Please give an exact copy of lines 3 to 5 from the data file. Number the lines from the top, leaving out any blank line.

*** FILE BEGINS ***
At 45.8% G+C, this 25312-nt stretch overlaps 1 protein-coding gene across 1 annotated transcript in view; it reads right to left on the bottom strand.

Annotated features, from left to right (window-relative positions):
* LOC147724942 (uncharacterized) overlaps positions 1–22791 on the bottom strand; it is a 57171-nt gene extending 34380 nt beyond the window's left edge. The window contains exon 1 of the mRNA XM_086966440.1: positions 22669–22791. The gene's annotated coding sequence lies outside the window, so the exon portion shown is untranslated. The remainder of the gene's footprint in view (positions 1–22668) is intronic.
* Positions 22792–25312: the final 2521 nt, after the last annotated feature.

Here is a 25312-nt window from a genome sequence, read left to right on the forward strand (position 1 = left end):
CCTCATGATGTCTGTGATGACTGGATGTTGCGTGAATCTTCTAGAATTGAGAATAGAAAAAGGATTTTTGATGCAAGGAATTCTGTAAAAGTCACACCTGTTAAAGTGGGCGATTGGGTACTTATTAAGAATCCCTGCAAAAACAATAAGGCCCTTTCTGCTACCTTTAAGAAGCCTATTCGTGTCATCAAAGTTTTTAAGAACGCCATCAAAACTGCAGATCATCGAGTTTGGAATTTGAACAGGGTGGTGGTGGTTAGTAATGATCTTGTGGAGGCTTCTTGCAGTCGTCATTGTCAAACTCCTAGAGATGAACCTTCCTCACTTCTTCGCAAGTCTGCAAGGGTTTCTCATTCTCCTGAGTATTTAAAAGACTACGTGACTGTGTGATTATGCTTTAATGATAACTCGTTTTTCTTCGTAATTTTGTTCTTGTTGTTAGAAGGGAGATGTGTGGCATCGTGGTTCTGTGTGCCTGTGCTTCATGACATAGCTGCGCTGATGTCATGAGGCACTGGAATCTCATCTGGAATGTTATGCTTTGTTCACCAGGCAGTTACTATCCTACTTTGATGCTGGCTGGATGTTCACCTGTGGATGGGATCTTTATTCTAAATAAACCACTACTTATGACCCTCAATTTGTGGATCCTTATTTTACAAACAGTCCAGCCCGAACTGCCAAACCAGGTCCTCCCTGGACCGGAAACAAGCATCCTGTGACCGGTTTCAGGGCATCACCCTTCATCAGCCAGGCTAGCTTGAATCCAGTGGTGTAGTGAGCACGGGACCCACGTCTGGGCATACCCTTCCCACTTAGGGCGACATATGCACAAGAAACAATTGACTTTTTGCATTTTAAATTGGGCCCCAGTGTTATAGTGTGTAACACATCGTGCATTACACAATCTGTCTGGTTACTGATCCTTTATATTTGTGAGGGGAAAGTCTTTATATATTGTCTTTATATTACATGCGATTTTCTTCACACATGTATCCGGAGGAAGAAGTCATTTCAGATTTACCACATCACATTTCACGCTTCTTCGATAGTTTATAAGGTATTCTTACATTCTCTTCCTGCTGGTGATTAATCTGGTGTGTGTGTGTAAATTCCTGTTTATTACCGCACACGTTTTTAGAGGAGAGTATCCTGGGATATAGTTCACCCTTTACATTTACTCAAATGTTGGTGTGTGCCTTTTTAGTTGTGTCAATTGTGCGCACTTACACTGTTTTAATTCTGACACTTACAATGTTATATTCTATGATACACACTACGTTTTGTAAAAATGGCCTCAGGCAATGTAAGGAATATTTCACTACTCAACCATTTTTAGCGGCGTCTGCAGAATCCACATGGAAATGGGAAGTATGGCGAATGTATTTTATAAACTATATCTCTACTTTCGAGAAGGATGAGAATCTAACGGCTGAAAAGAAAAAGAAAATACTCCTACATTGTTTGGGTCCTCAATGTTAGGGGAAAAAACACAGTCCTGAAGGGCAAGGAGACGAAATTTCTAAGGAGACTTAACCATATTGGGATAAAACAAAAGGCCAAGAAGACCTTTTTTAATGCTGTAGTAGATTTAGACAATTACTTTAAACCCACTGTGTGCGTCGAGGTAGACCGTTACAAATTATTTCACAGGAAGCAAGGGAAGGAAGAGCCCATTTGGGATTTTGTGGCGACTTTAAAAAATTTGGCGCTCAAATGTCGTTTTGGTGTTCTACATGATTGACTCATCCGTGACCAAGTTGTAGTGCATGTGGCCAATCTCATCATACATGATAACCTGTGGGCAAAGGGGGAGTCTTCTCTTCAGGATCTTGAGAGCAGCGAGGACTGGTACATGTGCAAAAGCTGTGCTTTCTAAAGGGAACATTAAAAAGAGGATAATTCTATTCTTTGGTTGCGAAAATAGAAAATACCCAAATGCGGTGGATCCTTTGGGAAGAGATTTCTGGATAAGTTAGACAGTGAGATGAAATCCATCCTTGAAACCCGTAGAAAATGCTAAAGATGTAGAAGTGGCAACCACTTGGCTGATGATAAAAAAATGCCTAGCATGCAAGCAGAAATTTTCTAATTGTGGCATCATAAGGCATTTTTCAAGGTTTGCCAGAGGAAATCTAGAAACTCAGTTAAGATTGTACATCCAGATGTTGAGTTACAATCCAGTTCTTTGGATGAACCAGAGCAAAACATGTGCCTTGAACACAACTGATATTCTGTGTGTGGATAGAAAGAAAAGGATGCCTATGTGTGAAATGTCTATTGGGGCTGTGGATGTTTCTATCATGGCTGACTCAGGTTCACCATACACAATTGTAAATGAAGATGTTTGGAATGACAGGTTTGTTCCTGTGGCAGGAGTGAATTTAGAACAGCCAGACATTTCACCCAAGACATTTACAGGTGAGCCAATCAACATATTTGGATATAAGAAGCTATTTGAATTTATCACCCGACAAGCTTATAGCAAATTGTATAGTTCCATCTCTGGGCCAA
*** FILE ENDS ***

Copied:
* LOC147724942 (uncharacterized) overlaps positions 1–22791 on the bottom strand; it is a 57171-nt gene extending 34380 nt beyond the window's left edge. The window contains exon 1 of the mRNA XM_086966440.1: positions 22669–22791. The gene's annotated coding sequence lies outside the window, so the exon portion shown is untranslated. The remainder of the gene's footprint in view (positions 1–22668) is intronic.
* Positions 22792–25312: the final 2521 nt, after the last annotated feature.

Here is a 25312-nt window from a genome sequence, read left to right on the forward strand (position 1 = left end):